This Budget-Friendly Item Is The Secret To Not Worrying About Theft While Traveling

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Whether you're in a Times Square tourist trap, outside the Vatican, or waiting for the Paris Métro, you might want to keep your eyes on your luggage. Pickpockets and petty thieves tend to frequent tourist destinations, and for good reason. When you're on your once-in-a-lifetime vacation — getting lost on public transportation, trying to get the most out of your museum trip, attempting to order dinner in the native language, and generally having the time of your life — you might not be paying much attention to your backpack. The simplest solution? Put a lock on your bag.


It only takes about two seconds for a pickpocket to discretely take an item out of your pocket. While it might be trickier to get something out of a bag that zips closed, it doesn't prevent theft. According to the U.K.'s Metropolitan Police, those looking to take something out of your bag may follow you in a crowd, subtly unzipping your bag a little at a time until their hand fits inside. While not foolproof, locking up your bag before heading out on your day of sightseeing makes your valuables a little safer — and it'll probably cost you less than $20.

Deter opportunistic thieves

"Even a twist-tie, paper clip, or key ring is helpful to keep your bag zipped up tight," travel expert Rick Steves explained on his website. "The point isn't to make your bag impenetrable, but harder to get into than the next guy's."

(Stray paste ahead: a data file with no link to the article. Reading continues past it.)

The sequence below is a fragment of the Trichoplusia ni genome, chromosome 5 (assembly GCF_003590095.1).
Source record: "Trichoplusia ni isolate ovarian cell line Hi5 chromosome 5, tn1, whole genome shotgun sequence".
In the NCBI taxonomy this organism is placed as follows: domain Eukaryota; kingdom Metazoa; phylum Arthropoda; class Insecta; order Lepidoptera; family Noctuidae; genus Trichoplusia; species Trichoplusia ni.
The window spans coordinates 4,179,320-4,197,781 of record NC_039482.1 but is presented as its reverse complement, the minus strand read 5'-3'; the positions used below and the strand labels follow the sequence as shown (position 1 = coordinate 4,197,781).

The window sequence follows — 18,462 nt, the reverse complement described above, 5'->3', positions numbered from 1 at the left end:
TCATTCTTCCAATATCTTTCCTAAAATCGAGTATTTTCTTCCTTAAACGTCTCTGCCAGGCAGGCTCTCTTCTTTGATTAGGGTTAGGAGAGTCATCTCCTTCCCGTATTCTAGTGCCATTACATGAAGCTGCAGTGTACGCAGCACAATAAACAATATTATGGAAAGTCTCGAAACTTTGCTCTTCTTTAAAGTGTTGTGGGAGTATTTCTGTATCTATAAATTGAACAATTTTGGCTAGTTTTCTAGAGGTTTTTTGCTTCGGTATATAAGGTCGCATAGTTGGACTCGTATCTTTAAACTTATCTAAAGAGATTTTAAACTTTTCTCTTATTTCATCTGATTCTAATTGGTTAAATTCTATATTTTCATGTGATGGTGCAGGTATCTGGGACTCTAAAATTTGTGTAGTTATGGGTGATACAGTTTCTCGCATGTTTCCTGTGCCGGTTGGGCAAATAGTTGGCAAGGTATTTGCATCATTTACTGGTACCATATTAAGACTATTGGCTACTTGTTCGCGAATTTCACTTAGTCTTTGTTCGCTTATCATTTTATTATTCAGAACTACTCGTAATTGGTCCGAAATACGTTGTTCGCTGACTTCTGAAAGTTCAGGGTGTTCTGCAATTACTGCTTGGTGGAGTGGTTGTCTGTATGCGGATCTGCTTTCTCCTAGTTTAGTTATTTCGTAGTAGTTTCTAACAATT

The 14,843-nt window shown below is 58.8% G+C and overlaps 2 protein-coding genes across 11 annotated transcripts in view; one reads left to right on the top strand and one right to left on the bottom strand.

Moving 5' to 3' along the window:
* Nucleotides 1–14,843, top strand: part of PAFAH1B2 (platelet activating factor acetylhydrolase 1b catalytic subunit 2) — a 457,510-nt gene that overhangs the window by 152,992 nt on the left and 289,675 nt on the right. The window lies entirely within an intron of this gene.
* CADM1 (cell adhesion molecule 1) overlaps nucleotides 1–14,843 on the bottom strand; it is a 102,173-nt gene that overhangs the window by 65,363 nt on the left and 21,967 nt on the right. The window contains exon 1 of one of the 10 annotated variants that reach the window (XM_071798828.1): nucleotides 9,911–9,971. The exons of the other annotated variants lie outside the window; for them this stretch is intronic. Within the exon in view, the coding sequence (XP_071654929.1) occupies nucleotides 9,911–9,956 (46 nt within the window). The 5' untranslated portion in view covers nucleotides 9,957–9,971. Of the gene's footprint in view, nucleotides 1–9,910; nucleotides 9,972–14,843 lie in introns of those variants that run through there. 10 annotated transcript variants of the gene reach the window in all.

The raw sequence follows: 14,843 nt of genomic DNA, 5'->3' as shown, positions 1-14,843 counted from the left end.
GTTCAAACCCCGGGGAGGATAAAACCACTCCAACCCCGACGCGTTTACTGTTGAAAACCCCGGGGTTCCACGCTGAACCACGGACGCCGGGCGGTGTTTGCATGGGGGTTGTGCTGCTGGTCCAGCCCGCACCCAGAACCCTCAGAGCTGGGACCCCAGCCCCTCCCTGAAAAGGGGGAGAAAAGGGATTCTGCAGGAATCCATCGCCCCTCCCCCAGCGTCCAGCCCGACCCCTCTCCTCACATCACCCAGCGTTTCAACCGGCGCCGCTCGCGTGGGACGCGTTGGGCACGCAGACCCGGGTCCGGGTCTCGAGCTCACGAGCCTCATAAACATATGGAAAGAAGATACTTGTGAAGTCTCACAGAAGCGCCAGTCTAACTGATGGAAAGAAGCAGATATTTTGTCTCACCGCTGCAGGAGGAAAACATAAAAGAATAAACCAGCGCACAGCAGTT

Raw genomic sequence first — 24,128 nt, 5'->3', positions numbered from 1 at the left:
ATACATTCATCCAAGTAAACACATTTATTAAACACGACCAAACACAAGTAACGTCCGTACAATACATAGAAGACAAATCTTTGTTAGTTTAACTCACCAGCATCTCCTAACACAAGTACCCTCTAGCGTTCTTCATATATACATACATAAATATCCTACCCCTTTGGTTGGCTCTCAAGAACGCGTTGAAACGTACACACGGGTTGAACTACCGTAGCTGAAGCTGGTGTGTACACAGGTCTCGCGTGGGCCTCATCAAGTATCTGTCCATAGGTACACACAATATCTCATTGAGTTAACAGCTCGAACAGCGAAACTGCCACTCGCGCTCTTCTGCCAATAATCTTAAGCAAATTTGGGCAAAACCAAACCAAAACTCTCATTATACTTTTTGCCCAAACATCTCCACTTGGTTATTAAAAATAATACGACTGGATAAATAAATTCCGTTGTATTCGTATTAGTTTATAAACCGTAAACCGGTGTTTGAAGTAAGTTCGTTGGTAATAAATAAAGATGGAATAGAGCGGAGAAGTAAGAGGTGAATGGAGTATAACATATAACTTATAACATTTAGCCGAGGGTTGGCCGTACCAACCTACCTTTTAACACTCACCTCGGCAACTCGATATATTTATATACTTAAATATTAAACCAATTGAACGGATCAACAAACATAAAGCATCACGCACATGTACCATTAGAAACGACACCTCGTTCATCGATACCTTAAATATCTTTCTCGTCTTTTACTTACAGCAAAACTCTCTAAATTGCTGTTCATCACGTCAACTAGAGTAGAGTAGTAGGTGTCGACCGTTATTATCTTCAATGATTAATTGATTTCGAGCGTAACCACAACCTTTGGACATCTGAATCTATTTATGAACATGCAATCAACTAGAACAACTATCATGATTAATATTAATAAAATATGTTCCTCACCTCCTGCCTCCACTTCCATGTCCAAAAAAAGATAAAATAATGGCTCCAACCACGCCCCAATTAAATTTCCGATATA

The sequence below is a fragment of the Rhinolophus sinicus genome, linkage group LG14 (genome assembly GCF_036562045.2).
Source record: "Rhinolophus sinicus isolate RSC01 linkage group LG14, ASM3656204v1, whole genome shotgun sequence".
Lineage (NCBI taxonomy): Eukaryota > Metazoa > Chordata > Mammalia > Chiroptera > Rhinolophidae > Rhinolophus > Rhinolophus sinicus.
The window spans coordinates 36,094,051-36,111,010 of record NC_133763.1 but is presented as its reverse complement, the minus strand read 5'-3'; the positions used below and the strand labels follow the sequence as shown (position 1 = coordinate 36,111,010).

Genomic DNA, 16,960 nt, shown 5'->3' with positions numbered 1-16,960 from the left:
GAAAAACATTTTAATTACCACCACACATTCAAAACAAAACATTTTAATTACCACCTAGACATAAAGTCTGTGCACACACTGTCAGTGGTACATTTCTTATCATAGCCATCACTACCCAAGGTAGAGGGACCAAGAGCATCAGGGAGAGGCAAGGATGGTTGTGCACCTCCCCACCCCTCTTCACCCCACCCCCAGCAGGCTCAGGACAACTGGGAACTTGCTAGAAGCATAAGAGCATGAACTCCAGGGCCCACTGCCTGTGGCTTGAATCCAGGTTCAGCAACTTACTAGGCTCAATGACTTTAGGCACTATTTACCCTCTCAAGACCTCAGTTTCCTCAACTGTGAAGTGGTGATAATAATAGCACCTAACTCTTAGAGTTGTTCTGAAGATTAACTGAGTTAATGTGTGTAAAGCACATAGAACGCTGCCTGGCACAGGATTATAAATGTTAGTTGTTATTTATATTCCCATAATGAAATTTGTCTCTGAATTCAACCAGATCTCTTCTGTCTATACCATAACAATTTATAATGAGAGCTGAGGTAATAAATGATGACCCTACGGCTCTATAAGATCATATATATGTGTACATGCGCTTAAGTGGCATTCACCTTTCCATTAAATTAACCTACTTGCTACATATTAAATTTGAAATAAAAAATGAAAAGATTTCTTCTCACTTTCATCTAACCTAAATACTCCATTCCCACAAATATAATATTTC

Can any lock 100% prevent theft? No. If you're willing to spend more than $350 and lug around almost three pounds of extra weight, you could get a heavy-duty Abloy lock, but that wouldn't make your bag impenetrable. In fact, if it has a zipper, any thief who has a moment alone with your bag can use a ballpoint pen to disconnect the zipper on your luggage at the seam, discreetly ripping your bag open without ever touching the lock. So, why bother with a lock at all? Because most pickpockets are opportunistic, looking for the easiest mark. A cheap lock is all you need to make yourself less of a target.

Unless you're making it obvious that you have something particularly worth stealing (never a good idea), even the cheapest combination lock you can toss on your zipper is a decent deterrent. Chances are, when an opportunistic thief sees your bag has a lock on it, they will move on to their next target instead of going through the trouble of breaking into your lock.


Choose a TSA-approved lock

If you're choosing a lock for travel, you should go for one approved by the TSA. These locks are specially designed to allow TSA agents to access your luggage using their master key. While it might seem counterintuitive to choose a lock you know other people can get into, if you put on an unapproved lock and the TSA needs to get inside to check your luggage, they will just snip your lock off with bolt cutters. Most of the time they don't need to do a physical search, so you might be able to get away with using your preferred lock, but if they do need to break in, you won't get reimbursed for the price of your lock.


Fortunately, there are a good number of TSA-approved locks to choose from, and they aren't very expensive. If you prefer a combination lock, a two-pack of Master Lock Lockdown Triple Security Locks for around $30 might be your best option. If you'd rather use a key, you might prefer the Forge Dimple Key Luggage Lock, which you can buy four of for $24.